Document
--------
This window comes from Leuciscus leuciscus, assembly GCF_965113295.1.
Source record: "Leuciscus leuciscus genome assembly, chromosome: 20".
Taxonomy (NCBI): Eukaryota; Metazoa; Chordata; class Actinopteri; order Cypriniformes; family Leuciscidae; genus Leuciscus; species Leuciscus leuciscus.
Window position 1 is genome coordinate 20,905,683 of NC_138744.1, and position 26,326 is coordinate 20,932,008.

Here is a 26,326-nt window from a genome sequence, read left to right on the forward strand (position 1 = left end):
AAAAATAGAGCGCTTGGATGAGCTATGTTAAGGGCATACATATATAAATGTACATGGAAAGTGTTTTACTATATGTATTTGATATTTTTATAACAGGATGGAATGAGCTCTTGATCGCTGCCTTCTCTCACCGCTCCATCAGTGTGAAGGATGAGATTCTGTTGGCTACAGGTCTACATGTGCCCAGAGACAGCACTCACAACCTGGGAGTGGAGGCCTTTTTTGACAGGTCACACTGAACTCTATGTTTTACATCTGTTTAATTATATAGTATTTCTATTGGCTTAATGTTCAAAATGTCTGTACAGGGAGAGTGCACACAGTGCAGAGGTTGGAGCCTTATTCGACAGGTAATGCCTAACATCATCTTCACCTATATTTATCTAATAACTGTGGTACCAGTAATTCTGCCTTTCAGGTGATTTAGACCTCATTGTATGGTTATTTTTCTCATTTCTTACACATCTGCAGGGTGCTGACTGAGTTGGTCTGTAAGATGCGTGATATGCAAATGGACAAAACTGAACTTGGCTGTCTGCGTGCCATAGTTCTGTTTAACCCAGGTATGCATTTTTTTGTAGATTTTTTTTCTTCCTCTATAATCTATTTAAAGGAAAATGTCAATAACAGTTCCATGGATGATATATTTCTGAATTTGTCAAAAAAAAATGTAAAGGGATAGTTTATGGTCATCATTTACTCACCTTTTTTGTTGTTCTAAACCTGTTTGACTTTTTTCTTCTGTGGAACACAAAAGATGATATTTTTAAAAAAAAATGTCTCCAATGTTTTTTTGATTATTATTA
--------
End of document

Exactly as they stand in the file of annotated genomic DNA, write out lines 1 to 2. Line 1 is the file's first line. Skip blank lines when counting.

This window comes from Leuciscus leuciscus, assembly GCF_965113295.1.
Source record: "Leuciscus leuciscus genome assembly, chromosome: 20".